I was in northwestern Vietnam, close to the Chinese border. This mountainous area is where most of that country's indigenous peoples are concentrated. Most visitors take a two- or three-day, organized tour from Ha Noi to the Alpine-like town of Sa Pa in time for the Saturday market and to visit, among others, the H'mong indigenous people. Sa Pa and the surrounding area have, not surprisingly, become very commercialized because of this weekend influx of tourists.
A few hours away is the much smaller town of Bac Ha. Its market day is Sunday but that market goes almost unnoticed by tourists as they are whisked back to Ha Noi. Monday is a school day and I'd already made plans to spend the day visiting some surrounding, indigenous villages and to spend time in their schools.
I witnessed with some sadness that all the academic classes were conducted in the Viet language and using the culturally Viet-centered national curriculum. This national education policy makes it harder for indigenous children to understand the material and leads to a high drop-out rate among them.
The physical education class was even more saddening. I'd heard of "re-education" of indigenous peoples in the former South Vietnam following reunification in 1975 but here I felt I was seeing it in the former North. Children of all ages were being militarily drilled as though they were army cadets instead of kindergarten, elementary and middle school children.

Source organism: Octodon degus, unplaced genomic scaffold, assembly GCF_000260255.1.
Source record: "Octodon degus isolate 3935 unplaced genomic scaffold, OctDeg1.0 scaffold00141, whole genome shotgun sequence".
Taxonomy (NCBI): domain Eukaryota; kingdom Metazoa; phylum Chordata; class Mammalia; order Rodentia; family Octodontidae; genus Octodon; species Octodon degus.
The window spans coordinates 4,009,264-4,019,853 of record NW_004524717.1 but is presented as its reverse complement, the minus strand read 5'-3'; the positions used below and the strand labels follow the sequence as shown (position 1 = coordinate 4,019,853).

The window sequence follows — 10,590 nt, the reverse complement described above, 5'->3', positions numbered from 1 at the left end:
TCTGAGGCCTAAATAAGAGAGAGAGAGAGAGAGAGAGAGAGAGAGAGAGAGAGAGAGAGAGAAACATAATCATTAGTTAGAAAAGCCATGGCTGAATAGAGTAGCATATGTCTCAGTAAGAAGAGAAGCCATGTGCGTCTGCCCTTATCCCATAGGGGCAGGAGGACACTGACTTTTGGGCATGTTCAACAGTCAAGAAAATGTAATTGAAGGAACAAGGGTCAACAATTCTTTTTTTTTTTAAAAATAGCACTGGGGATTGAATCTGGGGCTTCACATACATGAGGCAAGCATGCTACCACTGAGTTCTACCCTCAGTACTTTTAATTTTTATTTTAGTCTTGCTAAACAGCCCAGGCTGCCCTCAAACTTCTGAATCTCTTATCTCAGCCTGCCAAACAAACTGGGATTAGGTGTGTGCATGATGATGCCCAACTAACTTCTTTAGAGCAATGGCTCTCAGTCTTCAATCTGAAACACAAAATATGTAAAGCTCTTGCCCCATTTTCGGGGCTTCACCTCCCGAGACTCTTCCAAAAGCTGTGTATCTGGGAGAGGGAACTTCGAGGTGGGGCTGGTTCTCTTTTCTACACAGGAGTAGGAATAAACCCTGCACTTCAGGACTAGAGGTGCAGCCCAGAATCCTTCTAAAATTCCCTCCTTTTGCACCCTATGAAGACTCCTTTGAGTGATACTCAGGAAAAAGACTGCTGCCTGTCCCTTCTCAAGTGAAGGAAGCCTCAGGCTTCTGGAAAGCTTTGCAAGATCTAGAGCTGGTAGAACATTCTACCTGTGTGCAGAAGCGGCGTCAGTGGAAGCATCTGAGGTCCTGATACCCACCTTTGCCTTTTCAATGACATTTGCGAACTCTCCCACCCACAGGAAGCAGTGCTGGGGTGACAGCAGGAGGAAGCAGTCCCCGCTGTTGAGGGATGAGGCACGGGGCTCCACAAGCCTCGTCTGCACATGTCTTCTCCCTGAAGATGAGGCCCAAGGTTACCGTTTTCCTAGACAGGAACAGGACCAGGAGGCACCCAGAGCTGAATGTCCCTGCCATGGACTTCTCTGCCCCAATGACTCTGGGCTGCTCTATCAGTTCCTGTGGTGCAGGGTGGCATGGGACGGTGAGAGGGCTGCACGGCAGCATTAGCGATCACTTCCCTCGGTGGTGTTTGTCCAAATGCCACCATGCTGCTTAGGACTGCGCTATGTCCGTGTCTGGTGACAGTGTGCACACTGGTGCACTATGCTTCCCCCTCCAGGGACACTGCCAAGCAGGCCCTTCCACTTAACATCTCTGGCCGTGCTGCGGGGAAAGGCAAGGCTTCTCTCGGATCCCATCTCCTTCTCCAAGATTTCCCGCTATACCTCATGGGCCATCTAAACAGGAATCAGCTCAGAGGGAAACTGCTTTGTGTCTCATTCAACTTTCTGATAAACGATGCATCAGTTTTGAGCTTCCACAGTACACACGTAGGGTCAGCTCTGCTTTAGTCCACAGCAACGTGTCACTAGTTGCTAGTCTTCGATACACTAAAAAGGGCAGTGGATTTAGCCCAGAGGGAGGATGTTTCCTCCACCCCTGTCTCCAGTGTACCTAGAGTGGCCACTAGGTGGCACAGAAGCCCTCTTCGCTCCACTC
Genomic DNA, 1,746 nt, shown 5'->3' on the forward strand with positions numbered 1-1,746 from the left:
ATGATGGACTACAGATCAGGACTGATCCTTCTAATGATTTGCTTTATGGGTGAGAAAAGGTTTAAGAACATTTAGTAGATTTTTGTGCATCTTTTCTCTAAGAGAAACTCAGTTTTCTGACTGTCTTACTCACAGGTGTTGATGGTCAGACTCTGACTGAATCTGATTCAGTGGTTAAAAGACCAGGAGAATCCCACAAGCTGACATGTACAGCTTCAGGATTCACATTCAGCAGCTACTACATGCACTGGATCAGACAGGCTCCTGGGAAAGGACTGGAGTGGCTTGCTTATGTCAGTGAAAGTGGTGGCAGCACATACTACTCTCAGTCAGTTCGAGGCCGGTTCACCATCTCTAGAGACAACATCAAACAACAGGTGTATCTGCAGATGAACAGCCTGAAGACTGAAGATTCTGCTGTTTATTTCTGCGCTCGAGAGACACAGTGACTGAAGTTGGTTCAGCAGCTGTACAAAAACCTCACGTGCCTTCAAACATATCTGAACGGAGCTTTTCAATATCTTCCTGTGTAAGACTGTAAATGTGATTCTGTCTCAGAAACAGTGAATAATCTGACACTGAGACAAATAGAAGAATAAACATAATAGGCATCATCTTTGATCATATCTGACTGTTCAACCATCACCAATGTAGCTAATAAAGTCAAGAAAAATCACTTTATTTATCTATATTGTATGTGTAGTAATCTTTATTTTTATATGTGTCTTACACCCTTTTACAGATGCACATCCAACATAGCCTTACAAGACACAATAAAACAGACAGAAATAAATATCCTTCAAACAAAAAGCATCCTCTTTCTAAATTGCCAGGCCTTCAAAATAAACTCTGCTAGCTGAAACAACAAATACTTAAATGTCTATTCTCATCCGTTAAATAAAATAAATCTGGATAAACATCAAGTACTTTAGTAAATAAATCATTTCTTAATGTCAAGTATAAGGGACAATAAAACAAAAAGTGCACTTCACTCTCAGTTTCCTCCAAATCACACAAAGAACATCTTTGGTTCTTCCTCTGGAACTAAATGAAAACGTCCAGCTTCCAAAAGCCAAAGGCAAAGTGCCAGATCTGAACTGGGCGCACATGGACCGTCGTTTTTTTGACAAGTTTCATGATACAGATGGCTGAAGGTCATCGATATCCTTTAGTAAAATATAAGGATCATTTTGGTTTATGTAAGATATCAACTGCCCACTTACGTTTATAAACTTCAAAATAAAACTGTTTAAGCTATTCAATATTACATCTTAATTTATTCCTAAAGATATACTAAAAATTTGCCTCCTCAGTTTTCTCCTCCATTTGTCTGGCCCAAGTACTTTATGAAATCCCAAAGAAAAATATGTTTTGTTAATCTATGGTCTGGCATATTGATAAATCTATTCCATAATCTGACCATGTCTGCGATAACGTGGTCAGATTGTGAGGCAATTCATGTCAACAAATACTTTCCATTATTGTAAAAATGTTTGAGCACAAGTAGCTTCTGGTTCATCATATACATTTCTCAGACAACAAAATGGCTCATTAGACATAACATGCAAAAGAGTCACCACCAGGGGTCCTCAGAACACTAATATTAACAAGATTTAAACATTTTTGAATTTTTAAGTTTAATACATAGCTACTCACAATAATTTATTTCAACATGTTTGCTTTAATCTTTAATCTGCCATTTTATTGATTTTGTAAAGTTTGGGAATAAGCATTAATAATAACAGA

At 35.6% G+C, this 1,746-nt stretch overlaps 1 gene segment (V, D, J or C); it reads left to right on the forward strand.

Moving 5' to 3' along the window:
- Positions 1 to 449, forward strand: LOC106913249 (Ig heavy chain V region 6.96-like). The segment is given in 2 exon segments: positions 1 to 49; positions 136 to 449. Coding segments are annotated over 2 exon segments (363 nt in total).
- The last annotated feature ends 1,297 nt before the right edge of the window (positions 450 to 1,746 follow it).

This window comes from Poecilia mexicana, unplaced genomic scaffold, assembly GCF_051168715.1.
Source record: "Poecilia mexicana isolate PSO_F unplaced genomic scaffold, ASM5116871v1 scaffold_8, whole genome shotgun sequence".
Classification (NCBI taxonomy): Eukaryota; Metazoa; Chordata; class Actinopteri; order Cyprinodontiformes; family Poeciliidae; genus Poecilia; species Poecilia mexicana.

Then at a school in a H'mong village it was time for recess and I finally saw children playing. One girl in particular caught my attention. There was nothing remarkable about her compared to the other kids yet she appeared to be something of a loner. Through a long lens I saw that she was chewing a leaf — something I dismissed as normal for a girl of eight or nine while playing. But there was something unusual about her deep concentration. It was then that I learned that she was not chewing the leaf after all but playing a tune on it. The leaf is the oldest musical "instrument" known to the H'mong and this girl had inherited the skill of "playing" it across hundreds of generations.
I remember thinking how much the Vietnamese national education curriculum misses out by being as narrowly focused as it is and how much this girl could teach the educational policy makers if only they would listen.
The H'mong are featured in our documentary, Peoples of the World: Southeast Asia.If you enjoyed reading this article, please consider "buying us a coffee" to help us cover the cost of hosting our web site. Thanks!